PROPRIOCEPTION TIPS: Rattles and Sound Variations
IVAN’S STORY- THE NORTH STAR
Ivan, the first of our stellar caterpillars, is our “North Star.” Ivan received his first lesson at four weeks of age and continued lessons until he walked on his own at twelve months. At six weeks Ivan learned to hold and shake a rattle. This tiny yellow maraca swishing around made its quick sounds from grains of sand inside. Swish-swish-swish, a smile grew bigger on Ivan’s face, swish-swish-swish. At each successive lesson, when Ivan began to cry, his attention could quickly be recaptured by shaking a rattle with an interesting sound. We played with several different rattles: one made the swish of grains of sand, another the ding of a bell, yet another the jingle of several bells, and one the percussive chop of wood.
Babies and Sound
Babies respond to novelty, especially with sound. Think “new, different, unusual” when choosing rattles. The variations stimulate their curiosity and catch their attention. And, when they shake the rattle, they enjoy the feeling that they can create this unusual sound that they hear! The sound also helps the baby to learn where his hand is in space. The ability to know and feel “Now my hand is close to my face,” or “Now my hand is close to my chest,” is facilitated by the sound of the object and the feeling of the object touching his face or chest. This skill is called proprioception. Proprioception is defined as the ability to sense oneself in space, or to feel a part of the body in space. This can be the location, position, movement, and orientation of the body as a whole, or of the body part. In this example we are talking about the baby learning proprioception of his arm and hand. The baby both hears and feels his hand is close to his face when he simultaneously hears the bell jingle and the feels the bop on his nose. A rattle that makes a sound offers a very important clue to the baby as he is learning this coordination.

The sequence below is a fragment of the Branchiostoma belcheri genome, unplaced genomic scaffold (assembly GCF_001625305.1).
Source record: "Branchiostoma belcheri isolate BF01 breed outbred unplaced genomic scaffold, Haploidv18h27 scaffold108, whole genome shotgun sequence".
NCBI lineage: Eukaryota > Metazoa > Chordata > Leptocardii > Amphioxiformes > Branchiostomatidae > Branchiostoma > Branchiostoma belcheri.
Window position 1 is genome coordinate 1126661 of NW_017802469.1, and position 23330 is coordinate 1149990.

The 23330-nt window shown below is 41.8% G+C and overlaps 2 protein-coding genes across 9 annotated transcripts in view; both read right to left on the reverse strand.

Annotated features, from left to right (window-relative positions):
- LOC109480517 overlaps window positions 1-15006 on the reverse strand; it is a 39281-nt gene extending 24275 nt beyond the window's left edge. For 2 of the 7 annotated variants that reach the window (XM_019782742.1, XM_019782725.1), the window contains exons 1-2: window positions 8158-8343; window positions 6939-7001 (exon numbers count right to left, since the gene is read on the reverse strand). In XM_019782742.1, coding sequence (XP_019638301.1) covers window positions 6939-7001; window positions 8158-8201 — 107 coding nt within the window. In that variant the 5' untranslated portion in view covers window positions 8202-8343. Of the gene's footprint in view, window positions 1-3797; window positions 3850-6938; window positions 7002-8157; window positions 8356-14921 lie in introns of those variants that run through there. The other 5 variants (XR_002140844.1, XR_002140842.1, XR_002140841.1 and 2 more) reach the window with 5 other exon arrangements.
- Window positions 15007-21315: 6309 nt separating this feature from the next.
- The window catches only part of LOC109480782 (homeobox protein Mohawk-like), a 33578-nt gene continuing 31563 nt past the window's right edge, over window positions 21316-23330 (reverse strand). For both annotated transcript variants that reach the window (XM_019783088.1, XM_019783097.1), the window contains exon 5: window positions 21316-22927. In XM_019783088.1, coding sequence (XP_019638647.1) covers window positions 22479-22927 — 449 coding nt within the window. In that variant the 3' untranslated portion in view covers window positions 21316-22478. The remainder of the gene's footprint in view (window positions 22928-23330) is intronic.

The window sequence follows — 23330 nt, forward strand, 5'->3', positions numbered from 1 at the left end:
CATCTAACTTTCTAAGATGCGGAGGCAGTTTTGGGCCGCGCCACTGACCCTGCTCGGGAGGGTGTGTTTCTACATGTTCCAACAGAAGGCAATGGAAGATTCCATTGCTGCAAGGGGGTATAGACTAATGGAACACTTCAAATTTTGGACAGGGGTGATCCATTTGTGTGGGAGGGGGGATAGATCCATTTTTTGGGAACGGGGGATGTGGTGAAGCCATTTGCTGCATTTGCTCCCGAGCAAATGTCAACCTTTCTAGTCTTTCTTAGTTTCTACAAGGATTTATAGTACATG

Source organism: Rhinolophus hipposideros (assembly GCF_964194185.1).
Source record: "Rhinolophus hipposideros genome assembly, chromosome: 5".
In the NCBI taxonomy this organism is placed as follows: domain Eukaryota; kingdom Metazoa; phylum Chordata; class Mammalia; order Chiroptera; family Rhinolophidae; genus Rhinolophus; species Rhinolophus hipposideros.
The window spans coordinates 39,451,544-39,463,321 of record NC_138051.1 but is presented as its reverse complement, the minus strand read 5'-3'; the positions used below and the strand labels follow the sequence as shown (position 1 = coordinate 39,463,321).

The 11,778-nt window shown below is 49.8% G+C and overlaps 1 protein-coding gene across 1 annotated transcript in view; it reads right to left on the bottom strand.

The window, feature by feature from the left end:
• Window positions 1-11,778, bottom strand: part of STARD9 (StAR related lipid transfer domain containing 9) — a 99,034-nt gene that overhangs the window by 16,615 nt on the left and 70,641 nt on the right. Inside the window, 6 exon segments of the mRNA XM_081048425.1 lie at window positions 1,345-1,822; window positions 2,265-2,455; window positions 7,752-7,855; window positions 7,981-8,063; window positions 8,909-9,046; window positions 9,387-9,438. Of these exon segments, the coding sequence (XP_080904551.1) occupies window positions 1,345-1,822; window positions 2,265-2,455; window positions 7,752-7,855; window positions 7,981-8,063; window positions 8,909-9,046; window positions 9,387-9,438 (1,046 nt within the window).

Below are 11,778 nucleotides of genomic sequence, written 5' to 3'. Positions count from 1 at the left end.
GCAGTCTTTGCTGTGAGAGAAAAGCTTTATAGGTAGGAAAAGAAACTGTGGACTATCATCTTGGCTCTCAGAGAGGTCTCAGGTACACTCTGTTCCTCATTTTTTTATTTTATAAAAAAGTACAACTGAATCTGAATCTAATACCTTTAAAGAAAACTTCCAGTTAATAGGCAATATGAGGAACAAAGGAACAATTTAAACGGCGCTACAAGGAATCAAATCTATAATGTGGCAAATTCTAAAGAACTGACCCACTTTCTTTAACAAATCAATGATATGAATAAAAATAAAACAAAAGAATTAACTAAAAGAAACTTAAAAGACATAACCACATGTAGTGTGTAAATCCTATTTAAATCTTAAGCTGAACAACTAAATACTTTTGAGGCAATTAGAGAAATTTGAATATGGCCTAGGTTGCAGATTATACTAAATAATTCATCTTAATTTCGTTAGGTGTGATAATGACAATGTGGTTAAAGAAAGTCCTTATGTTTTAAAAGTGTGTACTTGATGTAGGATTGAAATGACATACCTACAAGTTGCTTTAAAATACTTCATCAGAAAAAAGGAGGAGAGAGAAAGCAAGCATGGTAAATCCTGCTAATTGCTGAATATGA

Ivan’s curiosity with sound continues today as he taps around on his first drum set, or on the drums of another musician. Recently, while attending a wedding with his parents, Ivan caught sight of the drummer and walked up very close to him and stood, carefully watching him play. Soon, the drummer stepped aside and let Ivan “sit in” on the next song. Ivan moved his drumstick from one drum to the next to the cymbal….exploring how many different sounds he could make! Our North Star leads the way!